First-party data is the buzzword floating all about the ecommerce world—and for good reason.
As you probably know already, third-party cookies are soon to be no more. Add in the overhaul that iOS 14’s tracking opt-out and other intelligent tracking prevention brought about, and getting accurate metrics on attribution and customer behavior looks a whole lot different to marketers than ever before.
That’s where first-party data collection comes to the rescue to save your campaign reporting. First-party data is data you collect directly from a user, and it’s about to become the standard for data collection across the ecommerce landscape.
To help you learn more about first-party data—and start using it yourself—we have three helpful posts covering different first-party data solutions and how they fit into your marketing strategy.
10 reasons to switch to server-side tracking for ecommerce analytics
Server-side tracking is a method of collecting first-party data via a cloud-based server rather than by taking data directly from a website visitor’s browser (known as client-side tracking).
In addition to being a more secure way to process data, server-side tracking complies with new privacy regulations and is not disrupted by ad blockers.
There are numerous benefits server-side provides, and we’ve got 10 of them for you to check out in this blog post.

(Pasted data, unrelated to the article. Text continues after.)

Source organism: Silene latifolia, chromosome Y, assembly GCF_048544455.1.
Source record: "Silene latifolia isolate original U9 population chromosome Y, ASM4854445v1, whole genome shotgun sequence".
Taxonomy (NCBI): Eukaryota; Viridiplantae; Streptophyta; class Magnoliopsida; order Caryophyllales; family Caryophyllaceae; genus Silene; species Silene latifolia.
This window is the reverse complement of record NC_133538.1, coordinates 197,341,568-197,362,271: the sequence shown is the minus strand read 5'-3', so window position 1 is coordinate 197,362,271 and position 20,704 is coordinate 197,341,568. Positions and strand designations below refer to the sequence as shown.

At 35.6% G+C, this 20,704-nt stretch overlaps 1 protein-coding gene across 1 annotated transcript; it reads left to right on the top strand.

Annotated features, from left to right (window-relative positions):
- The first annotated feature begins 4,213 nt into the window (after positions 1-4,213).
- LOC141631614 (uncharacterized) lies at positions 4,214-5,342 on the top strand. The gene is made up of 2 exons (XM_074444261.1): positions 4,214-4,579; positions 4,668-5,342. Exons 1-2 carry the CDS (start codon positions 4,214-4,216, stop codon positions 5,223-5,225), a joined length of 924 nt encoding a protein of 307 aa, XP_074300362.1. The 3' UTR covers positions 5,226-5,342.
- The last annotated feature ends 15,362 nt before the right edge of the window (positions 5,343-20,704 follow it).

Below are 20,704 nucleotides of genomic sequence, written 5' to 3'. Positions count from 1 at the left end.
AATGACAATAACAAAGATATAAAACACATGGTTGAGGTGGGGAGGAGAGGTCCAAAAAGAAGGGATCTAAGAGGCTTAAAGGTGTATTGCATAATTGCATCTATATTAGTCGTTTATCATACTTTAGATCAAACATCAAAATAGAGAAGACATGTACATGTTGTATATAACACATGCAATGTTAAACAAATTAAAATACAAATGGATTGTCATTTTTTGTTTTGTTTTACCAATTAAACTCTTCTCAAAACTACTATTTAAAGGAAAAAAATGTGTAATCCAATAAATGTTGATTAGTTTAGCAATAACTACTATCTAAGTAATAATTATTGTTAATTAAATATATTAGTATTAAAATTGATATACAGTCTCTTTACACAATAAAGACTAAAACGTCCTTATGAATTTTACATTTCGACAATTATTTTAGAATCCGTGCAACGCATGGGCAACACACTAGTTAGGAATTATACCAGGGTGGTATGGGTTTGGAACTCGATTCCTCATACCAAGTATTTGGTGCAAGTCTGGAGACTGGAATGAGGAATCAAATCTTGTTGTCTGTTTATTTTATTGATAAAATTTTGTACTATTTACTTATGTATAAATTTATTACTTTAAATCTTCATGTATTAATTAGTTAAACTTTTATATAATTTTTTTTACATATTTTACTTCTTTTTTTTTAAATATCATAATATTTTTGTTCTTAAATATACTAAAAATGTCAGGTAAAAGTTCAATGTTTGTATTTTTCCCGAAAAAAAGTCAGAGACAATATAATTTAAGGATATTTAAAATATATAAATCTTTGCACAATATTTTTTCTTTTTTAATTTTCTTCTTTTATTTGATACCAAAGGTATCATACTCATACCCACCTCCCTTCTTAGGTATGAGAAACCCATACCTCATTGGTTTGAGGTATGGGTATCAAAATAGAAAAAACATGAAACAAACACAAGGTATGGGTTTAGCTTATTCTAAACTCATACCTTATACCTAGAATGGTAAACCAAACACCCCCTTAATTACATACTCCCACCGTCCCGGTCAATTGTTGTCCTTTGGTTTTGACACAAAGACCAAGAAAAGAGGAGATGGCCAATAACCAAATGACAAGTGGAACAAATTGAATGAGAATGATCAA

How to run dynamic Facebook ads with Facebook Conversions API
While there are plenty of promotion methods available to ecommerce store owners today, PPC and social ads still reign supreme as the top option.
From top DTC brands to small startup stores, ads are a great way to get your product in front of ideal buyers using personalized ads to convert leads into sales.
Of course, ad blockers and tracking prevention has changed the way brands can leverage this tool. To help you learn how to keep personalized ads that return on spend, we have a guide on how to create dynamic Facebook ads using Facebook’s Conversions API (CAPI).
How to build customer behavior reports in Google Analytics 4
Marketing methods aren’t the only things that need changing in our new first-party data world. Reporting on your marketing efforts requires the same overhaul—and we can show you how to do it with the newest version of Google Analytics (GA).
GA4 comes with tons of new custom reporting features and advanced capabilities previously only available to paid users. That includes the ability to use more custom dimensions to build detailed reports on customer behavior.
One of the more helpful reports we recommend using is behavior reports. They allow you to see what customers are doing once they make it to your store, and what they do when they’re at the checkout.
Plus, setting these reports up in GA4 only takes a few minutes, as you’ll see in our how-to video on creating shopping and checkout behavior reports.